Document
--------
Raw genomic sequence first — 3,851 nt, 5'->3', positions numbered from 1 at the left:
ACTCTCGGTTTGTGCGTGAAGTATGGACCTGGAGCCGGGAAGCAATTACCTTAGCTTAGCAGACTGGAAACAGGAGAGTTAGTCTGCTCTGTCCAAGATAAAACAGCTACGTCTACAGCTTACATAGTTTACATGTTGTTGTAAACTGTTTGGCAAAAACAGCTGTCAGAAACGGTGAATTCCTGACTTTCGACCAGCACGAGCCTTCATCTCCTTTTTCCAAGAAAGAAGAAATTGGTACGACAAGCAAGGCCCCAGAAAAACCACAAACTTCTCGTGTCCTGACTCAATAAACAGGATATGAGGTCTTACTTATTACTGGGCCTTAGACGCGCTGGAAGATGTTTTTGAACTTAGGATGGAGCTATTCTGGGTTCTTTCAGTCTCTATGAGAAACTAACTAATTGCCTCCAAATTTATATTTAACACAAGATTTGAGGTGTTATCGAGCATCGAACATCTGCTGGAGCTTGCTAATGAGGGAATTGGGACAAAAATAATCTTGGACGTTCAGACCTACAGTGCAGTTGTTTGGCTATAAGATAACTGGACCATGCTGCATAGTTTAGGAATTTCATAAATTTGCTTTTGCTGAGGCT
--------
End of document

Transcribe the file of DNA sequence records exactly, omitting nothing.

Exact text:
Raw genomic sequence first — 3,851 nt, 5'->3', positions numbered from 1 at the left:
ACTCTCGGTTTGTGCGTGAAGTATGGACCTGGAGCCGGGAAGCAATTACCTTAGCTTAGCAGACTGGAAACAGGAGAGTTAGTCTGCTCTGTCCAAGATAAAACAGCTACGTCTACAGCTTACATAGTTTACATGTTGTTGTAAACTGTTTGGCAAAAACAGCTGTCAGAAACGGTGAATTCCTGACTTTCGACCAGCACGAGCCTTCATCTCCTTTTTCCAAGAAAGAAGAAATTGGTACGACAAGCAAGGCCCCAGAAAAACCACAAACTTCTCGTGTCCTGACTCAATAAACAGGATATGAGGTCTTACTTATTACTGGGCCTTAGACGCGCTGGAAGATGTTTTTGAACTTAGGATGGAGCTATTCTGGGTTCTTTCAGTCTCTATGAGAAACTAACTAATTGCCTCCAAATTTATATTTAACACAAGATTTGAGGTGTTATCGAGCATCGAACATCTGCTGGAGCTTGCTAATGAGGGAATTGGGACAAAAATAATCTTGGACGTTCAGACCTACAGTGCAGTTGTTTGGCTATAAGATAACTGGACCATGCTGCATAGTTTAGGAATTTCATAAATTTGCTTTTGCTGAGGCT